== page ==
the State of New York, vol. III. pp. 27-28, 42-44. I.—Discovery of the Hudson River. [Hudson sailed from Amsterdam, on his third voyage, March 25, 1609. these extracts are from the diary of Robert Juet, one of his men, beginning on the day when they saw sandy hook, at the entrance of what is now New York harbor, Sept. 2, 1609.] Then the sun arose, and we steered away north again, and saw the land from the west by north, to the north-west by north, all like broken islands; Sandy Hook. and our soundings were eleven and ten fathoms. A fathom is six feet. Then we luffed Sailed to windward. in for the shore, and fair by the shore we had seven fathoms. The course along the land we found to be north-east by north from the land which we had first sight of, until we came to a great lake of water, as we could judge it to be, being drowned land, Flats covered by the tide. which made it to rise like islands, which was in length ten leagues. The mouth of that land hath
South River, Ga. (Georgia, United States) (search for this): chapter 13
, and northwards; another builds houses; the third farms. Each farmer has his farm and the cows on the land purchased by the Company; but the milk remains to the profit of the boor: Farmer. he sells to those of the people who receive their wages for work every Settlement on the Hudson River. week. The houses of the Hollanders now stand without the fort; but, when that is completed, they will all repair within, so as to garrison it, and be secure from sudden attack. Those of the South River will abandon their fort, and come hither: no more than fifteen or sixteen men will remain at Fort Orange, the most distant point at which the Hollanders traded: the remainder will come down to the Manhates. Right opposite is the fort of the Maykans, which they built against their enemies, the Maquaes, Mohawks. a powerful people. It happened this year that the Maykans, being at war with the Maquaes, requested to be assisted by the commander of Fort Orange and six others. Commander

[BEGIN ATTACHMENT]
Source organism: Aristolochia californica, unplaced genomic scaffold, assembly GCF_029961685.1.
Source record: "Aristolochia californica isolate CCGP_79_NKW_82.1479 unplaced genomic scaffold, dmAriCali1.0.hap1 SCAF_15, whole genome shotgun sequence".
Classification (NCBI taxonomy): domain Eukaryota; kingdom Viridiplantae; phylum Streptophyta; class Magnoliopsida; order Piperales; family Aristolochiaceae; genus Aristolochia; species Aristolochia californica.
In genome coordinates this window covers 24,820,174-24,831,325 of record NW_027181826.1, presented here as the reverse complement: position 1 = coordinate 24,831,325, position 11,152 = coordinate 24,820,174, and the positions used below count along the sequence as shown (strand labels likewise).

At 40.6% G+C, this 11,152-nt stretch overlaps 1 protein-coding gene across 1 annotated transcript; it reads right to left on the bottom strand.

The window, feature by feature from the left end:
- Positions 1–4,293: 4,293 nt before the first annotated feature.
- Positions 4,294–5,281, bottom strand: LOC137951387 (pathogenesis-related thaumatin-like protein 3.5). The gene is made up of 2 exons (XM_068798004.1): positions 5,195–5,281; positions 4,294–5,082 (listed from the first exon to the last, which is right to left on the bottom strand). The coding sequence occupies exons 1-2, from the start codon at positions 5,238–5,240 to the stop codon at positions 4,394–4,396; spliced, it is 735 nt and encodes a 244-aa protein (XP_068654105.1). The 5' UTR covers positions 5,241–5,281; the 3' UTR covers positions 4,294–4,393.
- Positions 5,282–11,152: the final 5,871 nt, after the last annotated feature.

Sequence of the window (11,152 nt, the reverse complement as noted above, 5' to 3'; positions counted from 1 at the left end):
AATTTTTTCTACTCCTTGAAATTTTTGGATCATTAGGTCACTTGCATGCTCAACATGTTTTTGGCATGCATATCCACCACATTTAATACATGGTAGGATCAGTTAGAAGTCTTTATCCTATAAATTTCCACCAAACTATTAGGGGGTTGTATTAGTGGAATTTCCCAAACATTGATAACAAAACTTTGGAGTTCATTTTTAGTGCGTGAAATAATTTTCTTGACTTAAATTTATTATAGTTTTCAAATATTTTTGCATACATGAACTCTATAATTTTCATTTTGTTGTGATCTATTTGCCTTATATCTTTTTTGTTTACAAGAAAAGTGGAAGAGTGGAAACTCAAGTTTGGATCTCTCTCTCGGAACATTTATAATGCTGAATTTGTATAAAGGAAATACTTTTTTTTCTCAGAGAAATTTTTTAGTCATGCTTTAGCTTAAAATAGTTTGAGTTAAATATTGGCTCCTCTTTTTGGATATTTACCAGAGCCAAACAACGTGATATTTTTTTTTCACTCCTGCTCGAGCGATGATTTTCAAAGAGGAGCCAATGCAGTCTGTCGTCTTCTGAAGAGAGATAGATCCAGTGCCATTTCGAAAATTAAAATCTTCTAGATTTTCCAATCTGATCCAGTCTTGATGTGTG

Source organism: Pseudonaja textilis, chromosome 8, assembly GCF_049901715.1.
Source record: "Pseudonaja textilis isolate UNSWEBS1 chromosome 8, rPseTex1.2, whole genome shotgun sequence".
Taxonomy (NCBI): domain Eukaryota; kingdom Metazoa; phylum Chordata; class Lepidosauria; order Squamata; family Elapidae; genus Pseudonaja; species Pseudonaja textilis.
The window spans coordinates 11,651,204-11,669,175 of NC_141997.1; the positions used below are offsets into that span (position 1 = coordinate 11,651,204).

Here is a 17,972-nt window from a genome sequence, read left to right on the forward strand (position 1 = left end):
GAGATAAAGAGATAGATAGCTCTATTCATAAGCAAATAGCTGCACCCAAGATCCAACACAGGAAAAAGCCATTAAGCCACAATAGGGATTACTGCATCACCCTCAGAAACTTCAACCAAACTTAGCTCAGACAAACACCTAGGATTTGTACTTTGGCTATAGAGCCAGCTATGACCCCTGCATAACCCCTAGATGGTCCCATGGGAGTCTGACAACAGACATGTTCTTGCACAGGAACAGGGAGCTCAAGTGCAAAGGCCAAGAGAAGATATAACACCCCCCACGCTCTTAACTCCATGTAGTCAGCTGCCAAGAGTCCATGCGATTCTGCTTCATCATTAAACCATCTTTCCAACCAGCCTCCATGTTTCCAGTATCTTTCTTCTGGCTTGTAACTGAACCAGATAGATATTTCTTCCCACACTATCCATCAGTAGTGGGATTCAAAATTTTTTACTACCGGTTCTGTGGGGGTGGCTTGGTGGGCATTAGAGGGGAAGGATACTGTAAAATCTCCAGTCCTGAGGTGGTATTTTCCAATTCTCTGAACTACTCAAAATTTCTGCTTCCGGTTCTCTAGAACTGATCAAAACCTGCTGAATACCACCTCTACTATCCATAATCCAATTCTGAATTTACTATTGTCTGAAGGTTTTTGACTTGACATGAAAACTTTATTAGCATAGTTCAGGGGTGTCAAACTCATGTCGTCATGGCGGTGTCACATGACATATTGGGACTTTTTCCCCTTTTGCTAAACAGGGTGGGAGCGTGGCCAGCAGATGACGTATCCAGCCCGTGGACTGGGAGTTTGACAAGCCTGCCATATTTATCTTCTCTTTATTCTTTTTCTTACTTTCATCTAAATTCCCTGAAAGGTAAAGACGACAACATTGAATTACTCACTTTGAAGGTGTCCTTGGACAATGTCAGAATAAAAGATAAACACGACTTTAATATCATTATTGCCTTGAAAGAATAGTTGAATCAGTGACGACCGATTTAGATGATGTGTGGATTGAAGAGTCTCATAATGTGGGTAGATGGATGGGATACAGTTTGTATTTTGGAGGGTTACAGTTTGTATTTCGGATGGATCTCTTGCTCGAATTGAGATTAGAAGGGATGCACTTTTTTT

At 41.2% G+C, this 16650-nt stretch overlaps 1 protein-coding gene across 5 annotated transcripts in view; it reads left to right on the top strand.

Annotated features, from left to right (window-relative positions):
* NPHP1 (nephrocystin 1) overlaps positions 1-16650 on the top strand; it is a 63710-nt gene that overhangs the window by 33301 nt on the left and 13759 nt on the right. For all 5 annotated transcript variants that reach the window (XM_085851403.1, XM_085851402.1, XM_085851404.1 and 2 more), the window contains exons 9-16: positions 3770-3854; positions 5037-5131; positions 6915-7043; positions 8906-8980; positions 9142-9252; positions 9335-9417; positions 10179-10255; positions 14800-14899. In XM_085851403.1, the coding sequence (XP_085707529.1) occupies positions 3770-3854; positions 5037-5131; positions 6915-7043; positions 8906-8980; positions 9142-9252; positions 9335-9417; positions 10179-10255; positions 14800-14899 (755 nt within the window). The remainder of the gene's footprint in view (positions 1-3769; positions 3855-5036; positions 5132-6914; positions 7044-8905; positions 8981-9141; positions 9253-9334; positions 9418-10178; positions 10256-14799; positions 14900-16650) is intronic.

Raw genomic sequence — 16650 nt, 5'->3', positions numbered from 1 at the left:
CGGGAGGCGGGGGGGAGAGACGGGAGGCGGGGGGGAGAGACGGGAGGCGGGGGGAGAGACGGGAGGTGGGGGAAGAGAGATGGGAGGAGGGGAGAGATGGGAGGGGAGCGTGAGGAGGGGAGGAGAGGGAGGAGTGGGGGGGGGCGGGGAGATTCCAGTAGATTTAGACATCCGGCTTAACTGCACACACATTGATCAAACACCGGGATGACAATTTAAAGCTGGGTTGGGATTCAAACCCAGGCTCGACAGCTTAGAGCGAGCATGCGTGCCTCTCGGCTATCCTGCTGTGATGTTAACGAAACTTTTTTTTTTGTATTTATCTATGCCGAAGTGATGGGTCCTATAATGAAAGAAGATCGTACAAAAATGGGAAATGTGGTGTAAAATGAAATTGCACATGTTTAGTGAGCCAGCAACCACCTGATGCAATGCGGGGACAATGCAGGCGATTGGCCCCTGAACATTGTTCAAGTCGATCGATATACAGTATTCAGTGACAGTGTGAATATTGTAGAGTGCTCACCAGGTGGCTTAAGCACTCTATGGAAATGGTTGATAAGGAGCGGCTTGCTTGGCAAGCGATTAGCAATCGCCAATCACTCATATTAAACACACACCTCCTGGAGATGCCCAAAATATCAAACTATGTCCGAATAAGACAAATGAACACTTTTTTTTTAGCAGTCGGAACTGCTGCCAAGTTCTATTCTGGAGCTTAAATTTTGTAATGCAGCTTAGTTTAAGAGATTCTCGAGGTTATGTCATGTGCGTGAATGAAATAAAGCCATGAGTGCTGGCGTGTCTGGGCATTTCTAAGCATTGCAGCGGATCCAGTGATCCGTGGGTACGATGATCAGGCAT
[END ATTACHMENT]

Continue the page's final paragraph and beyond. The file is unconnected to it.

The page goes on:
James Bay (Minnesota, United States) (search for this): chapter 13
und two hundred of biscuit cakes, a peck of meal, of beer to the quantity of a butt, one with another. Now it was said that the shallop was come within sight, they let fall the mainsail, and out with their topsails, and fly as from an enemy. Then I prayed them yet to remember themselves; but William Wilson—more than the rest—would hear of no such matter. [This is all that is known of the fate of Henry Hudson. These events are supposed to have occurred near the south-east corner of James Bay. The narrative goes on to describe the terrible hardships endured by the mutinous crew, during which, Robert Juet and others died of starvation. The survivors reached Plymouth, England, in September, 1611.] Iv.—The Dutch settlement of the New Netherlands. [from early Dutch Chronicles.] [1624.] Numerous voyages realize so much profit for adventurers, that they discover other countries, which they afterwards settle and plant. Virginia, a country lying in 42 1/2° North lati